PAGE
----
Thankfully, today’s Hartlepool residents are spared the horrors their ancestors faced of the workhouse.
It was grim and not the place to be unless you really were left with no alternative.
In an era when there was no benefits system, the desperately poor often had no choice but to resort to the workhouse for a roof over their heads.
The town had a workhouse on the Headland in the early 1800s. It later became the site for St Hilda’s Hospital, and later still became a park.
By the late 1800s, the Hartlepool Union was representing more than 16,000 people.
By the 1860s, a new workhouse had been built in Holdforth Road, on the site where the University Hospital of Hartlepool now stands.
The workhouse had a grim reputation, part old folks home, part mental hospital, part orphanage and a stopover for vagrantsJackie Johnson
Much more information on the workhouse will be shared in a public talk on Thursday, May 31. It starts at 2pm in the Community Hub Central building – the home of the Central Library which is in York Road.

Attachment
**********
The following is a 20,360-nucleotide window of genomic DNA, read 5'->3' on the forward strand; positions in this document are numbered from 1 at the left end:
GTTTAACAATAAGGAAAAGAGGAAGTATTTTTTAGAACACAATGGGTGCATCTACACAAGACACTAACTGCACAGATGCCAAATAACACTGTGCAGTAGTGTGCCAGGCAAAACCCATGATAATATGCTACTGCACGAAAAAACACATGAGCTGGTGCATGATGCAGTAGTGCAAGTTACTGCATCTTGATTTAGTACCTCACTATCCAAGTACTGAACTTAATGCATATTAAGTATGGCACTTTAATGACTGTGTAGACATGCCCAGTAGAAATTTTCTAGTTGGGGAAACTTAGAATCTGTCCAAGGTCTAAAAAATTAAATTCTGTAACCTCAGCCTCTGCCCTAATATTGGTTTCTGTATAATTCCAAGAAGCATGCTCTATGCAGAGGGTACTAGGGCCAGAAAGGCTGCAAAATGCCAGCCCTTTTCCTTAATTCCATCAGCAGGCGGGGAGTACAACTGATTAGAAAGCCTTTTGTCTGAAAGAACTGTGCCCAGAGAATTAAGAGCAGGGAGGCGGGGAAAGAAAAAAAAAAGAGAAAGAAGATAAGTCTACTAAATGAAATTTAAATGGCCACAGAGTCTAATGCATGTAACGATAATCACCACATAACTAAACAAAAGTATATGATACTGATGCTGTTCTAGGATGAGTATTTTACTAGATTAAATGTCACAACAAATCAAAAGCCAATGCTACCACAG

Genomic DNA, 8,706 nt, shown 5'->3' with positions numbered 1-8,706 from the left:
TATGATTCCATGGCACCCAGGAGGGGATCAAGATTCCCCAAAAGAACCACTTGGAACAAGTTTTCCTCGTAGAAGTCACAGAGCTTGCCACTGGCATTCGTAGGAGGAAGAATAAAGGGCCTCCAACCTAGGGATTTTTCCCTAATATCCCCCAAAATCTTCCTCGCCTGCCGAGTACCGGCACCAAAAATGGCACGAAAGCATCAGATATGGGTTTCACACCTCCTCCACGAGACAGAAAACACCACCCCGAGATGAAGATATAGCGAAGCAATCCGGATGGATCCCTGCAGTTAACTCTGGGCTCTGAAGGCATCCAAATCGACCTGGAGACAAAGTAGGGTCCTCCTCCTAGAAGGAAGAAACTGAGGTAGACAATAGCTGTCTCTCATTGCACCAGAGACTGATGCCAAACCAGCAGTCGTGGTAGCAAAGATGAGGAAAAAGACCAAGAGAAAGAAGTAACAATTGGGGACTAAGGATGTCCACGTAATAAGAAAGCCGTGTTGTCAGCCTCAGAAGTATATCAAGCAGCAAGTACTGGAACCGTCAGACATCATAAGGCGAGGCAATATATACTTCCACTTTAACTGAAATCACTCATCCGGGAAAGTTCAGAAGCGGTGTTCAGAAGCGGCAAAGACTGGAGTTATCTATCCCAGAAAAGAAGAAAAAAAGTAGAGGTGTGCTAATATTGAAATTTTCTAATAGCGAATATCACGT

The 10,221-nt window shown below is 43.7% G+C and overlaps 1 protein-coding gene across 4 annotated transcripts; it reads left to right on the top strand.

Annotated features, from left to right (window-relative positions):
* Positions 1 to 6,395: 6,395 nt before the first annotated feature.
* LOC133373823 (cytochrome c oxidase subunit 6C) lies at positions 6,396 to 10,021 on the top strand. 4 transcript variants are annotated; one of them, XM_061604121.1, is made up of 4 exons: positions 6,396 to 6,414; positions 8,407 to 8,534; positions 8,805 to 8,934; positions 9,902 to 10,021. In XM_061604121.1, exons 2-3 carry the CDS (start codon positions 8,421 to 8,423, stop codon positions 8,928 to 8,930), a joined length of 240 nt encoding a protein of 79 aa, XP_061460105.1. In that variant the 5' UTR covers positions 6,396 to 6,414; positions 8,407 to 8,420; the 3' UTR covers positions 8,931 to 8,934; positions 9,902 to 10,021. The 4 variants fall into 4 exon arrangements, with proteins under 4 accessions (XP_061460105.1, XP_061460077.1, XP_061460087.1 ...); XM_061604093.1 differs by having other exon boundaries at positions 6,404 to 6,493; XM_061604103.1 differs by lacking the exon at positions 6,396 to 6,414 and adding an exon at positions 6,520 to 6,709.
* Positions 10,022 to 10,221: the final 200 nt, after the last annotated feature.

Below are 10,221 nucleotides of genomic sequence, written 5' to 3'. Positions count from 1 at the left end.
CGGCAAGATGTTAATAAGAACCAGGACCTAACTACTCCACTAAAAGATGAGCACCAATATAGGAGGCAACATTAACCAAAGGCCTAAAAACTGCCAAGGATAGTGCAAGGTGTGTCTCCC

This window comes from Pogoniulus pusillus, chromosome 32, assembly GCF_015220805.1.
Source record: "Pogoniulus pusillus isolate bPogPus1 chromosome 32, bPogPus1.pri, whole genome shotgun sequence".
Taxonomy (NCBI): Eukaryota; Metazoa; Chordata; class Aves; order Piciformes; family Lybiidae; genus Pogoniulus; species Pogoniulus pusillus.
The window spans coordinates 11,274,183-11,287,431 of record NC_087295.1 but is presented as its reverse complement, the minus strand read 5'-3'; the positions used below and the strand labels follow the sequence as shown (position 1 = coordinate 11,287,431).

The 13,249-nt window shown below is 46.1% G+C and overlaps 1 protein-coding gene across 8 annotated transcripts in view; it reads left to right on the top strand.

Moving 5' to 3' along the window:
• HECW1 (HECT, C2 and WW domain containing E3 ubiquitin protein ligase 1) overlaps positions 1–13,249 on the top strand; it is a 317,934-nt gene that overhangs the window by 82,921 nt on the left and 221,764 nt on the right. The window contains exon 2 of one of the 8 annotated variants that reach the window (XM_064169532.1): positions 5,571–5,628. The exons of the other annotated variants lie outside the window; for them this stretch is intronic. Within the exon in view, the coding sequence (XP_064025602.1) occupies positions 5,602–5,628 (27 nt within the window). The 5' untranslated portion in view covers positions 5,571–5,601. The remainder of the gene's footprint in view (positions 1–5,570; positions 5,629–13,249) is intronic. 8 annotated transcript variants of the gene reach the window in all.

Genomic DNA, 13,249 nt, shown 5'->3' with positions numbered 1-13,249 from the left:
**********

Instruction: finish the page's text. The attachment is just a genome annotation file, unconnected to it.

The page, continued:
But to give us a preview, library officer Jackie Johnson explained more.
The talk, said Jackie, would be a presentation from Teesside Archives about the Hartlepool Workhouse, “through records held including building plans, maps and patient records.
“The first workhouse in Hartlepool was established in the 1700’s and was known as the Friarage.
“In the Poor Law Town Book, lists of paupers and workhouse inmates are given and also details of amounts of money and clothing given to them.
“The Hartlepool Union was formed in March 1859 and the new workhouse was built in 1860-61 on Holdforth Road at Throston.”
If you were a workhouse resident, you would be divided into one of six classifications – able bodied Men and Women; Old and infirm Men and Women; and Boys and Girls.
Jackie added: “The workhouse had a grim reputation, part old folks home, part mental hospital, part orphanage and a stopover for vagrants. The house became almost self-sufficient as the male patients did all the maintenance, joinery, glazing, painting, building, cobbling and tailoring. While the females made and repaired clothing, washing, ironing and sewing.
Admission to this Thursday’s talk is £1 per person and advanced booking is required.
Contact the Community Central Hub to book a place on (01429) 272905 or email firstname.lastname@example.org